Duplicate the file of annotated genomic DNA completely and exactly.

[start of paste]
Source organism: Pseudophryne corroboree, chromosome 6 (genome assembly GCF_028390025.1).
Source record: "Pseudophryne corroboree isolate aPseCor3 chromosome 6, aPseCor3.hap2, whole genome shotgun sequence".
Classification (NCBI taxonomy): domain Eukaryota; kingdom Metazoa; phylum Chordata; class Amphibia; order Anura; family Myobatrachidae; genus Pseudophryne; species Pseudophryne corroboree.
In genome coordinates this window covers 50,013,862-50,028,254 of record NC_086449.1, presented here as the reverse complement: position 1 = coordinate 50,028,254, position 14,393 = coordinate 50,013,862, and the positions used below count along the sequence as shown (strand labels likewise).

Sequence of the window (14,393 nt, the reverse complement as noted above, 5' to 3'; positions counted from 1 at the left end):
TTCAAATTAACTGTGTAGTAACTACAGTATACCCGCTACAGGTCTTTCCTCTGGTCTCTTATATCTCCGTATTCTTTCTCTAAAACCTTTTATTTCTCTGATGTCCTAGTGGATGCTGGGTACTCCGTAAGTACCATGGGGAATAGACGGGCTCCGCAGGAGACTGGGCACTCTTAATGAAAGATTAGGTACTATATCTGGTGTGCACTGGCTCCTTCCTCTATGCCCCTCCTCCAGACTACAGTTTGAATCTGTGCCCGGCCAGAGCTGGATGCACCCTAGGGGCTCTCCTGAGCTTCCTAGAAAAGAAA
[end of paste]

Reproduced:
Source organism: Pseudophryne corroboree, chromosome 6 (genome assembly GCF_028390025.1).
Source record: "Pseudophryne corroboree isolate aPseCor3 chromosome 6, aPseCor3.hap2, whole genome shotgun sequence".
Classification (NCBI taxonomy): domain Eukaryota; kingdom Metazoa; phylum Chordata; class Amphibia; order Anura; family Myobatrachidae; genus Pseudophryne; species Pseudophryne corroboree.
In genome coordinates this window covers 50,013,862-50,028,254 of record NC_086449.1, presented here as the reverse complement: position 1 = coordinate 50,028,254, position 14,393 = coordinate 50,013,862, and the positions used below count along the sequence as shown (strand labels likewise).

Sequence of the window (14,393 nt, the reverse complement as noted above, 5' to 3'; positions counted from 1 at the left end):
TTCAAATTAACTGTGTAGTAACTACAGTATACCCGCTACAGGTCTTTCCTCTGGTCTCTTATATCTCCGTATTCTTTCTCTAAAACCTTTTATTTCTCTGATGTCCTAGTGGATGCTGGGTACTCCGTAAGTACCATGGGGAATAGACGGGCTCCGCAGGAGACTGGGCACTCTTAATGAAAGATTAGGTACTATATCTGGTGTGCACTGGCTCCTTCCTCTATGCCCCTCCTCCAGACTACAGTTTGAATCTGTGCCCGGCCAGAGCTGGATGCACCCTAGGGGCTCTCCTGAGCTTCCTAGAAAAGAAA